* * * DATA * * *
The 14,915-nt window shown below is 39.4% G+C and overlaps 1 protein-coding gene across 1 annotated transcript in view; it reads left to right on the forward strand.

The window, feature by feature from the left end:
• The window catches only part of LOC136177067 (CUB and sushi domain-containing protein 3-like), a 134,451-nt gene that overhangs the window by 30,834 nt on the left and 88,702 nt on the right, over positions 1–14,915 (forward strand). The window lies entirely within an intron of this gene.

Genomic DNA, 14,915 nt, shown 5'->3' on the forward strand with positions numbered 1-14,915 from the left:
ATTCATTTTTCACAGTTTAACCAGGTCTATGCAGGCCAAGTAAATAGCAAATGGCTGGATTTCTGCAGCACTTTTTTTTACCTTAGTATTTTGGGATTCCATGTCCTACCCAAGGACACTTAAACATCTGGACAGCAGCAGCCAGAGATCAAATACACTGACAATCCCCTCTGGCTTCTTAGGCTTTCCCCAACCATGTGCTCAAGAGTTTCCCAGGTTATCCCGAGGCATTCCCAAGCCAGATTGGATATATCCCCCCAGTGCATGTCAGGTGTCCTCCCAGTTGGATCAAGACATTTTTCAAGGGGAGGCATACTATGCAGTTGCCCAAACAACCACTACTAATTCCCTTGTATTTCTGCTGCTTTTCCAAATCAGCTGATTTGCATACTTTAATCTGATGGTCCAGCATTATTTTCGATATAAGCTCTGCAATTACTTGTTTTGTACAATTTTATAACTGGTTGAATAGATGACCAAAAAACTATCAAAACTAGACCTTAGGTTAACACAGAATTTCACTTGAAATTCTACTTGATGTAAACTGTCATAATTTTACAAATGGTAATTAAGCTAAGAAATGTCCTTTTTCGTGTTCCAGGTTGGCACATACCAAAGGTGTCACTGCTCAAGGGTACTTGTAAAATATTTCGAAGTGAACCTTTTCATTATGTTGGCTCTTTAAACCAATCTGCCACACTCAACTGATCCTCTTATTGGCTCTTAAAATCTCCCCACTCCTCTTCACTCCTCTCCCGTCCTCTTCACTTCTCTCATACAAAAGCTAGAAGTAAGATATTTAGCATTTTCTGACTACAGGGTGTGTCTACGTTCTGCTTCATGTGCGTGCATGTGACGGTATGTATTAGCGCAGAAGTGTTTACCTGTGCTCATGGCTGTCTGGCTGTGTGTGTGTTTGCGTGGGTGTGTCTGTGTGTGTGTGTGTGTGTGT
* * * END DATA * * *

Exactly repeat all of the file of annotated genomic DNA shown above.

The 14,915-nt window shown below is 39.4% G+C and overlaps 1 protein-coding gene across 1 annotated transcript in view; it reads left to right on the forward strand.

The window, feature by feature from the left end:
• The window catches only part of LOC136177067 (CUB and sushi domain-containing protein 3-like), a 134,451-nt gene that overhangs the window by 30,834 nt on the left and 88,702 nt on the right, over positions 1–14,915 (forward strand). The window lies entirely within an intron of this gene.

Genomic DNA, 14,915 nt, shown 5'->3' on the forward strand with positions numbered 1-14,915 from the left:
ATTCATTTTTCACAGTTTAACCAGGTCTATGCAGGCCAAGTAAATAGCAAATGGCTGGATTTCTGCAGCACTTTTTTTTACCTTAGTATTTTGGGATTCCATGTCCTACCCAAGGACACTTAAACATCTGGACAGCAGCAGCCAGAGATCAAATACACTGACAATCCCCTCTGGCTTCTTAGGCTTTCCCCAACCATGTGCTCAAGAGTTTCCCAGGTTATCCCGAGGCATTCCCAAGCCAGATTGGATATATCCCCCCAGTGCATGTCAGGTGTCCTCCCAGTTGGATCAAGACATTTTTCAAGGGGAGGCATACTATGCAGTTGCCCAAACAACCACTACTAATTCCCTTGTATTTCTGCTGCTTTTCCAAATCAGCTGATTTGCATACTTTAATCTGATGGTCCAGCATTATTTTCGATATAAGCTCTGCAATTACTTGTTTTGTACAATTTTATAACTGGTTGAATAGATGACCAAAAAACTATCAAAACTAGACCTTAGGTTAACACAGAATTTCACTTGAAATTCTACTTGATGTAAACTGTCATAATTTTACAAATGGTAATTAAGCTAAGAAATGTCCTTTTTCGTGTTCCAGGTTGGCACATACCAAAGGTGTCACTGCTCAAGGGTACTTGTAAAATATTTCGAAGTGAACCTTTTCATTATGTTGGCTCTTTAAACCAATCTGCCACACTCAACTGATCCTCTTATTGGCTCTTAAAATCTCCCCACTCCTCTTCACTCCTCTCCCGTCCTCTTCACTTCTCTCATACAAAAGCTAGAAGTAAGATATTTAGCATTTTCTGACTACAGGGTGTGTCTACGTTCTGCTTCATGTGCGTGCATGTGACGGTATGTATTAGCGCAGAAGTGTTTACCTGTGCTCATGGCTGTCTGGCTGTGTGTGTGTTTGCGTGGGTGTGTCTGTGTGTGTGTGTGTGTGTGT